Director Alfonso Cuarón’s new sci-fi venture, Gravity, sounds promising but has struggled to secure a leading lady – which is a pivotal role to fill, since the gal in question will be the only character onscreen for most of the film (a la Tom Hanks in Castaway).

Warner Bros. reportedly wanted Sandra Bullock to star as the female protagonist in Gravity after Angelina Jolie chose to pass on the project.  Natalie Portman was offered the lead a week or so prior to the announcement about Bullock, and is now – according to Heat Vision“in active negotiations” to take on the part.

Portman has been in the limelight of late as she continues to gain accolades for her tour-de-force performance in possible Superman director Darren Aronofsky’s Black Swan.  The Oscar-nominated actress would certainly make for a compelling lead in Gravity – but what effect would her coming onboard for Cuarón’s latest have on the film’s budget?

Gravity was originally being planned as an $80 million epic that would be 60% CGI and feature a 20-minute single shot opening sequence – along with a handful of elaborate tracking shots (which Cuarón became famous for using after Children of Men).  It is for this reason that Warner Bros. has reportedly been adamant about the casting of a more bankable name like Bullock or Jolie in the lead.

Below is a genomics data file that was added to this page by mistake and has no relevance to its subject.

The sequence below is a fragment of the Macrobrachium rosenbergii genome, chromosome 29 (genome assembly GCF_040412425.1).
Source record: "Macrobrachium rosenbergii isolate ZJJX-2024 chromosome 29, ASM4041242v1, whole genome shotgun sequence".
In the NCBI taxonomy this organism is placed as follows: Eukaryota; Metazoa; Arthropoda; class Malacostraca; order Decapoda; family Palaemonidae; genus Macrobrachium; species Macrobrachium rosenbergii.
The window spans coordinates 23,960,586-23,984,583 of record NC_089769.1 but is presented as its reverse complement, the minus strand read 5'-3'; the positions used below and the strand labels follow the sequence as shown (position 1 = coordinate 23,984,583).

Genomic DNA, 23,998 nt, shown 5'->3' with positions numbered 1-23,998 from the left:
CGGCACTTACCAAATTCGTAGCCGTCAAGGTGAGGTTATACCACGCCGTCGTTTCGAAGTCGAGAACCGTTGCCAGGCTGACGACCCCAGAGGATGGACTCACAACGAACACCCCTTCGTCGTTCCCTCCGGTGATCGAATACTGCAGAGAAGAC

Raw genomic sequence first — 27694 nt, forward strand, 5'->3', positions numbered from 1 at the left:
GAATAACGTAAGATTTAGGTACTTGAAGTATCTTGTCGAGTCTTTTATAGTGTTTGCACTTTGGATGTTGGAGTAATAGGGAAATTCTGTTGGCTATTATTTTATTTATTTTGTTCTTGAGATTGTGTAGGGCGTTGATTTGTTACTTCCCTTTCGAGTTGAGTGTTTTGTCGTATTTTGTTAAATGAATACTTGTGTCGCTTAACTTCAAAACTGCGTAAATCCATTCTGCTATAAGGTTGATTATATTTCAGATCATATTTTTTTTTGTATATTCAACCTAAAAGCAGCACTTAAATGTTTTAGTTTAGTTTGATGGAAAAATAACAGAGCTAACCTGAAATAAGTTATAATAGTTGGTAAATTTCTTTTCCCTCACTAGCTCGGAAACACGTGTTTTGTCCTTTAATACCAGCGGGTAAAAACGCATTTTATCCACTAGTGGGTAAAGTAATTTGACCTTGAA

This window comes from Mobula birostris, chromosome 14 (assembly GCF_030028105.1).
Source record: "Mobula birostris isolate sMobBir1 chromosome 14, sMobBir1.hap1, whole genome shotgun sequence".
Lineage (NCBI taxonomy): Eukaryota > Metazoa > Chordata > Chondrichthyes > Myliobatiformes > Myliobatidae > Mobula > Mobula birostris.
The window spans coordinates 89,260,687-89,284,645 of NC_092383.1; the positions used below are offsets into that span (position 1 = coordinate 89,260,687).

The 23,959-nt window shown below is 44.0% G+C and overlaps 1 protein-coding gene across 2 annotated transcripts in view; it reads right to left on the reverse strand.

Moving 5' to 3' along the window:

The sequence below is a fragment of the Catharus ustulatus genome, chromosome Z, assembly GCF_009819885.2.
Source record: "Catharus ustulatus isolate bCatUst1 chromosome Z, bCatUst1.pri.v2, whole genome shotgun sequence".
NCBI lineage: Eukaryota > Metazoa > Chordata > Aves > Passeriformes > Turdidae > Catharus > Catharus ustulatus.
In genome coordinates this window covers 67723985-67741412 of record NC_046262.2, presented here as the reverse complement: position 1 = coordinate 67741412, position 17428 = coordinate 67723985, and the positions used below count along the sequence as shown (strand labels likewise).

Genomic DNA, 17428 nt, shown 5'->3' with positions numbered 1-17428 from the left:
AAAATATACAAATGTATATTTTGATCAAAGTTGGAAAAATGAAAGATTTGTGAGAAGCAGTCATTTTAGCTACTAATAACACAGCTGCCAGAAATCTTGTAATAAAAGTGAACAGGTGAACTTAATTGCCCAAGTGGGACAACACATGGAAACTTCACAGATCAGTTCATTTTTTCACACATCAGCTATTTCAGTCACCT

Will Gravity be restructured as a lower-budget affair if Portman signs on?  It would not be the first time that an acclaimed director had to scale back their plans for an expensive, FX-heavy project – Darren Aronofsky’s The Fountain (see below) is one example that immediately comes to mind.

Could ‘Gravity’ go the way of ‘The Fountain?’

Gravity is foremost a thrill ride that revolves around a single individual’s attempts to stay alive within the confines of an enclosed space – specifically, that of a spaceship racing back to Earth.  As the recent indie release Buried demonstrated (read Screen Rant‘s review here), this premise can make for a riveting experience if it executed properly – and Cuarón is more than capable of doing that.

The bigger concern is whether or not Gravity could become trapped in development purgatory if Warner Bros. and Cuarón are unable to agree on the scale of the project.  That seems unlikely at this juncture, but such a turn of events would not be without precedence in Hollywood.

We will keep you updated on the status of Gravity as more news comes our way.

Source: THR